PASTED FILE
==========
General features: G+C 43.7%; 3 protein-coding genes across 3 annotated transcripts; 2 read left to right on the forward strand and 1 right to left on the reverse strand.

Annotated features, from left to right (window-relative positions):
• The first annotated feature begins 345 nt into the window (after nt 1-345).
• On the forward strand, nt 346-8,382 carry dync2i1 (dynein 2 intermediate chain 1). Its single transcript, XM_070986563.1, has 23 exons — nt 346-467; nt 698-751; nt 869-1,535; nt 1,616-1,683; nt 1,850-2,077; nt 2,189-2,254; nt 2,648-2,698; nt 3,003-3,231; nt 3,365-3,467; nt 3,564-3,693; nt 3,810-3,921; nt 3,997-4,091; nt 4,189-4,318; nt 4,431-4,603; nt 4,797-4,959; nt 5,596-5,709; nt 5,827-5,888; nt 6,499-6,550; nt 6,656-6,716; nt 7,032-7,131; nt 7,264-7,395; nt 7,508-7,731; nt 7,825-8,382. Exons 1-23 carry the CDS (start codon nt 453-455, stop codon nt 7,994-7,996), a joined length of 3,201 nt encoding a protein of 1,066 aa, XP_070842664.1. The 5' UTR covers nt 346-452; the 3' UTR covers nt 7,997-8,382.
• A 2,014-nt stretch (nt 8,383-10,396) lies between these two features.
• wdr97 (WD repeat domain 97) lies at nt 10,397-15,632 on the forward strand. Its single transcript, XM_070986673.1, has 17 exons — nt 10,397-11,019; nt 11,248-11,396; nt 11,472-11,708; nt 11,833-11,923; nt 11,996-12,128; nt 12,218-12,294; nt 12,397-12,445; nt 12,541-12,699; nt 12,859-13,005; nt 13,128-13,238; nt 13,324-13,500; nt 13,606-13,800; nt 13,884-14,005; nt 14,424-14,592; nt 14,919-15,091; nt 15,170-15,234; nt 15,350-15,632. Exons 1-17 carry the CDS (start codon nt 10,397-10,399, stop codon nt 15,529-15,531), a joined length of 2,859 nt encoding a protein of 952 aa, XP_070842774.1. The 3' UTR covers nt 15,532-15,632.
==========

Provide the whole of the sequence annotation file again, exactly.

General features: G+C 43.7%; 3 protein-coding genes across 3 annotated transcripts; 2 read left to right on the forward strand and 1 right to left on the reverse strand.

Annotated features, from left to right (window-relative positions):
• The first annotated feature begins 345 nt into the window (after nt 1-345).
• On the forward strand, nt 346-8,382 carry dync2i1 (dynein 2 intermediate chain 1). Its single transcript, XM_070986563.1, has 23 exons — nt 346-467; nt 698-751; nt 869-1,535; nt 1,616-1,683; nt 1,850-2,077; nt 2,189-2,254; nt 2,648-2,698; nt 3,003-3,231; nt 3,365-3,467; nt 3,564-3,693; nt 3,810-3,921; nt 3,997-4,091; nt 4,189-4,318; nt 4,431-4,603; nt 4,797-4,959; nt 5,596-5,709; nt 5,827-5,888; nt 6,499-6,550; nt 6,656-6,716; nt 7,032-7,131; nt 7,264-7,395; nt 7,508-7,731; nt 7,825-8,382. Exons 1-23 carry the CDS (start codon nt 453-455, stop codon nt 7,994-7,996), a joined length of 3,201 nt encoding a protein of 1,066 aa, XP_070842664.1. The 5' UTR covers nt 346-452; the 3' UTR covers nt 7,997-8,382.
• A 2,014-nt stretch (nt 8,383-10,396) lies between these two features.
• wdr97 (WD repeat domain 97) lies at nt 10,397-15,632 on the forward strand. Its single transcript, XM_070986673.1, has 17 exons — nt 10,397-11,019; nt 11,248-11,396; nt 11,472-11,708; nt 11,833-11,923; nt 11,996-12,128; nt 12,218-12,294; nt 12,397-12,445; nt 12,541-12,699; nt 12,859-13,005; nt 13,128-13,238; nt 13,324-13,500; nt 13,606-13,800; nt 13,884-14,005; nt 14,424-14,592; nt 14,919-15,091; nt 15,170-15,234; nt 15,350-15,632. Exons 1-17 carry the CDS (start codon nt 10,397-10,399, stop codon nt 15,529-15,531), a joined length of 2,859 nt encoding a protein of 952 aa, XP_070842774.1. The 3' UTR covers nt 15,532-15,632.